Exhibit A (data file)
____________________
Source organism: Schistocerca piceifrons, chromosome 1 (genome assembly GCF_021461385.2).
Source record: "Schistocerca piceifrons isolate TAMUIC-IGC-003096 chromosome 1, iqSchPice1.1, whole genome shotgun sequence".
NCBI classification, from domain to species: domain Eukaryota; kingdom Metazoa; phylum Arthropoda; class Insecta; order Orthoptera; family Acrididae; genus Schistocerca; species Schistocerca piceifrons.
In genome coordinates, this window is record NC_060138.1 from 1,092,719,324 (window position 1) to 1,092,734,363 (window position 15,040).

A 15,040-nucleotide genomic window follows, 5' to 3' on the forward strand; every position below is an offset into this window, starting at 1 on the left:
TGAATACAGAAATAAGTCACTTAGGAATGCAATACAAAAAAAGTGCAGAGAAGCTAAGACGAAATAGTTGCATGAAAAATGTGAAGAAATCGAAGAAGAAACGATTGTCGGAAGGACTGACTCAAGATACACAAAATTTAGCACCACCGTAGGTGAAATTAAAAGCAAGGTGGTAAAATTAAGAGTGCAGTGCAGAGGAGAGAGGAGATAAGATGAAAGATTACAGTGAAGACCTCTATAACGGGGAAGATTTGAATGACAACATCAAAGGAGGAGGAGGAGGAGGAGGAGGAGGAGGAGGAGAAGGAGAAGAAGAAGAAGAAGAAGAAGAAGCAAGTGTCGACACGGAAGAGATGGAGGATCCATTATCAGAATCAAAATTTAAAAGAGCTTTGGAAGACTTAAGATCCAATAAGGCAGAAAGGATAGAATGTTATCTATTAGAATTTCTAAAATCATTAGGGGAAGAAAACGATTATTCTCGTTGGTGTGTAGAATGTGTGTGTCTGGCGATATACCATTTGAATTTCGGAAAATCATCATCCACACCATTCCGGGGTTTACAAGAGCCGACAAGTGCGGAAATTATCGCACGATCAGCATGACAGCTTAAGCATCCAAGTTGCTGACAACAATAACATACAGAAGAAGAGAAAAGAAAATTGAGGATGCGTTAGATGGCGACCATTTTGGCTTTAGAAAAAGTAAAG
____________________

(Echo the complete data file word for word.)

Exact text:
Source organism: Schistocerca piceifrons, chromosome 1 (genome assembly GCF_021461385.2).
Source record: "Schistocerca piceifrons isolate TAMUIC-IGC-003096 chromosome 1, iqSchPice1.1, whole genome shotgun sequence".
NCBI classification, from domain to species: domain Eukaryota; kingdom Metazoa; phylum Arthropoda; class Insecta; order Orthoptera; family Acrididae; genus Schistocerca; species Schistocerca piceifrons.
In genome coordinates, this window is record NC_060138.1 from 1,092,719,324 (window position 1) to 1,092,734,363 (window position 15,040).

A 15,040-nucleotide genomic window follows, 5' to 3' on the forward strand; every position below is an offset into this window, starting at 1 on the left:
TGAATACAGAAATAAGTCACTTAGGAATGCAATACAAAAAAAGTGCAGAGAAGCTAAGACGAAATAGTTGCATGAAAAATGTGAAGAAATCGAAGAAGAAACGATTGTCGGAAGGACTGACTCAAGATACACAAAATTTAGCACCACCGTAGGTGAAATTAAAAGCAAGGTGGTAAAATTAAGAGTGCAGTGCAGAGGAGAGAGGAGATAAGATGAAAGATTACAGTGAAGACCTCTATAACGGGGAAGATTTGAATGACAACATCAAAGGAGGAGGAGGAGGAGGAGGAGGAGGAGGAGGAGAAGGAGAAGAAGAAGAAGAAGAAGAAGAAGCAAGTGTCGACACGGAAGAGATGGAGGATCCATTATCAGAATCAAAATTTAAAAGAGCTTTGGAAGACTTAAGATCCAATAAGGCAGAAAGGATAGAATGTTATCTATTAGAATTTCTAAAATCATTAGGGGAAGAAAACGATTATTCTCGTTGGTGTGTAGAATGTGTGTGTCTGGCGATATACCATTTGAATTTCGGAAAATCATCATCCACACCATTCCGGGGTTTACAAGAGCCGACAAGTGCGGAAATTATCGCACGATCAGCATGACAGCTTAAGCATCCAAGTTGCTGACAACAATAACATACAGAAGAAGAGAAAAGAAAATTGAGGATGCGTTAGATGGCGACCATTTTGGCTTTAGAAAAAGTAAAG